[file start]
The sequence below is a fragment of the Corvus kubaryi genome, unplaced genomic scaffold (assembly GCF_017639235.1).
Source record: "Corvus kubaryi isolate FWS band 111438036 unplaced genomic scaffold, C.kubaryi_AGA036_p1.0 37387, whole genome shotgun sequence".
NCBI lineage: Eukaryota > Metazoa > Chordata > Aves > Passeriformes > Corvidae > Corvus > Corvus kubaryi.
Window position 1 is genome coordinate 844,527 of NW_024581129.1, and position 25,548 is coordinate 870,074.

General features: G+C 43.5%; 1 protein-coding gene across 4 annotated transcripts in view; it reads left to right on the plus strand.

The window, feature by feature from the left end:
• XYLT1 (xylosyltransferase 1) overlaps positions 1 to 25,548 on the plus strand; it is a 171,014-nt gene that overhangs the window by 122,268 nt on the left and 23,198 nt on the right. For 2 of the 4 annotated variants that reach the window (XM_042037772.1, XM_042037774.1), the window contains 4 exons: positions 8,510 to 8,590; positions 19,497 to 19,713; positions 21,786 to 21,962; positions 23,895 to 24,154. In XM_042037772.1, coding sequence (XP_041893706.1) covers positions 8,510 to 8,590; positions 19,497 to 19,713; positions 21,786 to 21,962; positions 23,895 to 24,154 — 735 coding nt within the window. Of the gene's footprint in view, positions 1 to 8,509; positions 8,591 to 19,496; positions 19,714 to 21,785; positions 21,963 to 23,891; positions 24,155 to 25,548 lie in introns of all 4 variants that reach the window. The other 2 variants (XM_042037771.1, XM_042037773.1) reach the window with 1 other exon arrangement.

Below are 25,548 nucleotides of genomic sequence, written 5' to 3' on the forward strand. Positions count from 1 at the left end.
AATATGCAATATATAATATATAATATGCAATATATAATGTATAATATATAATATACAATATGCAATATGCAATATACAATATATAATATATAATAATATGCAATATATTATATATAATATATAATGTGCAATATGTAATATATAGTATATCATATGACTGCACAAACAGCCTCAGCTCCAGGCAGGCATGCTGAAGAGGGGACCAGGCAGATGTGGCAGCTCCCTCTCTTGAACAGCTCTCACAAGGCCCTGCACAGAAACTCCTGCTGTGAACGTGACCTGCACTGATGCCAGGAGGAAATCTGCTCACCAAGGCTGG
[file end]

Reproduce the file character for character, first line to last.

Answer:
The sequence below is a fragment of the Corvus kubaryi genome, unplaced genomic scaffold (assembly GCF_017639235.1).
Source record: "Corvus kubaryi isolate FWS band 111438036 unplaced genomic scaffold, C.kubaryi_AGA036_p1.0 37387, whole genome shotgun sequence".
NCBI lineage: Eukaryota > Metazoa > Chordata > Aves > Passeriformes > Corvidae > Corvus > Corvus kubaryi.
Window position 1 is genome coordinate 844,527 of NW_024581129.1, and position 25,548 is coordinate 870,074.

General features: G+C 43.5%; 1 protein-coding gene across 4 annotated transcripts in view; it reads left to right on the plus strand.

The window, feature by feature from the left end:
• XYLT1 (xylosyltransferase 1) overlaps positions 1 to 25,548 on the plus strand; it is a 171,014-nt gene that overhangs the window by 122,268 nt on the left and 23,198 nt on the right. For 2 of the 4 annotated variants that reach the window (XM_042037772.1, XM_042037774.1), the window contains 4 exons: positions 8,510 to 8,590; positions 19,497 to 19,713; positions 21,786 to 21,962; positions 23,895 to 24,154. In XM_042037772.1, coding sequence (XP_041893706.1) covers positions 8,510 to 8,590; positions 19,497 to 19,713; positions 21,786 to 21,962; positions 23,895 to 24,154 — 735 coding nt within the window. Of the gene's footprint in view, positions 1 to 8,509; positions 8,591 to 19,496; positions 19,714 to 21,785; positions 21,963 to 23,891; positions 24,155 to 25,548 lie in introns of all 4 variants that reach the window. The other 2 variants (XM_042037771.1, XM_042037773.1) reach the window with 1 other exon arrangement.

Below are 25,548 nucleotides of genomic sequence, written 5' to 3' on the forward strand. Positions count from 1 at the left end.
AATATGCAATATATAATATATAATATGCAATATATAATGTATAATATATAATATACAATATGCAATATGCAATATACAATATATAATATATAATAATATGCAATATATTATATATAATATATAATGTGCAATATGTAATATATAGTATATCATATGACTGCACAAACAGCCTCAGCTCCAGGCAGGCATGCTGAAGAGGGGACCAGGCAGATGTGGCAGCTCCCTCTCTTGAACAGCTCTCACAAGGCCCTGCACAGAAACTCCTGCTGTGAACGTGACCTGCACTGATGCCAGGAGGAAATCTGCTCACCAAGGCTGG